The literal reading of the Hebrew says "he obeyed Sarai's voice." The wording is similar to Adam obeying Eve in Genesis 3:17. In this case God is not going to recognize Hagar's son as an option and, definitely, not the fulfillment of God's promise. Hagar, Sarai and Abram will all have to pay the price for having followed the culturally accepted ways and assuming that social accepted practices are the same as obedience to the promises of God's word.
Diakrino (Gr) - Discern (Eng) - diakrino is a Greek word that literally means “to make a distinction.” Diakrino speaks of the ability to make a judgment or practice discernment. Diakrino is what is done to the words of prophets in the New Testament church: “Two or three prophets should speak, and the others should weigh carefully (diakrino) what is said." - 1 Corinthians 14:29 
Do I know the difference between God's accepted behavior and culture's accepted behavior?
When there is a distinction, I will act in accordance with what God considers acceptable behavior.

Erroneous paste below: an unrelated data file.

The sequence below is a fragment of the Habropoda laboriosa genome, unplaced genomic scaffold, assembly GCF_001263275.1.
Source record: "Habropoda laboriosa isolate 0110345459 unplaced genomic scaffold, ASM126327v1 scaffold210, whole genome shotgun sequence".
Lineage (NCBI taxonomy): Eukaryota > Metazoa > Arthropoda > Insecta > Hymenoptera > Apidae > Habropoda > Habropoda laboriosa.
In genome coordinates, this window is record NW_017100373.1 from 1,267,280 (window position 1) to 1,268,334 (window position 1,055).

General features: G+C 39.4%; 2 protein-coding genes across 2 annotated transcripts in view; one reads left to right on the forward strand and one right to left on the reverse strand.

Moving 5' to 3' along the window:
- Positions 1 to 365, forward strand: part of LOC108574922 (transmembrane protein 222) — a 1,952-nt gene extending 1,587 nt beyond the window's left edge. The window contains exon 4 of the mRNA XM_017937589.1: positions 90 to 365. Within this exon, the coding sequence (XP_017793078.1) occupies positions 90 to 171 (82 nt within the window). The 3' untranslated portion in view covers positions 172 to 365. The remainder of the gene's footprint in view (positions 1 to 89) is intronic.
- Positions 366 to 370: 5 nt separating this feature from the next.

Bible Reading Descriptions Here


(morning only)

Complete Text

General Text


Ask Holy Spirit to move through you


Confront liberalism
Illegal aliens
Power of international crime

The remains of Temples and Shrines at the "Gates of Hades" at the large rock formation at Banias, or Caesarea Philippi.
Some of the nations of Ham from Genesis 10.

Someone to Quote

"Bring me a worm that can comprehend a man, and then I will show you a man that can comprehend the triune God." - John Wesley

Something to Ponder

The Jerusalem Bible was published in 1966. It is unique because it translates YHWH, the Hebrew name for God, not as "The LORD," but as "Yahweh". It is an accurate translation done by Catholic scholars, and so it includes the Apocrypha.